DC hearing focuses on nuclear weapons plant breach Authorities said the activists cut through security fences July 28 surrounding the Highly Enriched Uranium Materials Facility at Y-12 and defaced the building with blood and spray paint
By Erik Schelzig
NASHVILLE, Tenn. — An 82-year-old Roman Catholic nun accused of breaching security at the Y-12 nuclear weapons plant in Tennessee with two fellow peace activists elicited both praise and criticism Wednesday at a congressional hearing on the intrusion.
Sister Megan Rice and her co-defendants face federal charges that could carry a maximum prison sentence of 16 years in prison if convicted. Authorities said the activists cut through security fences July 28 surrounding the Highly Enriched Uranium Materials Facility at Y-12 and defaced the building with blood and spray paint.
Rep. Joe Barton, R-Texas, asked Rice to stand in the audience at Wednesday's hearing of the House Energy and Commerce oversight and investigations subcommittee in Washington.
"While I don't totally agree with your platform that you were espousing, I do thank you for bringing out the inadequacies in our security system," Barton said.
"That young lady there brought a Holy Bible," he added. "If she had been a terrorist, the Lord only knows what would have happened."
But Rep. Michael Burgess, another Texas Republican, questioned the presence of activists such as Rice at the Washington hearing.
"I don't understand why these individuals are free to be here in the hearing room today," he said. " ... What is to prevent them from doing the very same thing tomorrow night or the night after?"
The plant in Oak Ridge makes uranium parts for every warhead in the U.S. nuclear arsenal, dismantles old weapons and is the nation's primary storehouse for bomb-grade uranium. Officials insist that there was never any danger of activists getting to materials that could be detonated on site or used to assemble a dirty bomb.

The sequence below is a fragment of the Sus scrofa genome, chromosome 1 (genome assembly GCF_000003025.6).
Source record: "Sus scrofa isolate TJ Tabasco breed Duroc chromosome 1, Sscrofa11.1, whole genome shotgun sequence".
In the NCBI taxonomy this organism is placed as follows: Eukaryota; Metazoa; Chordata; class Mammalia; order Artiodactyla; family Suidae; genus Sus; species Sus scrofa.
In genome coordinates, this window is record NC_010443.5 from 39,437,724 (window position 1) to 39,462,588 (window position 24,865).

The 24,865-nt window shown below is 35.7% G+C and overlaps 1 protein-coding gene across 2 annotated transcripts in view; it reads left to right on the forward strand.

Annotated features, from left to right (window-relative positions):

A report by the Department of Energy's inspector general, Gregory Friedman, has blamed significant security failures for the unprecedented intrusion, including broken detection equipment, a poor response from security guards and insufficient federal oversight of private contractors running the complex.
The first security officer to arrive told the inspector general he didn't notice the trespassers until they approached his vehicle and "surrendered," the report states. The report noted the officer did not secure the area, did not draw his weapon on the trespassers and allowed them to roam about and retrieve items from their backpacks.
Security officers who heard the protesters beating on the walls of the building with a hammer had incorrectly assumed that they were construction workers, it indicated.
Democratic Rep. Diana DeGette of Colorado thanked Rice for attending, and said she regretted that she wasn't allowed to testify.
"It would be interesting to hear your perspective on how you were able to breach these four fences at the Fort Knox-type facility," DeGette said.
Rep. Edward Markey, D-Mass., said Rice should be praised for her actions.
"We thank you for your courage," he said. "It's important that we have nuns on the bus, not under the bus, which a lot of people would like for you, sister. They think you should be punished and not praised."
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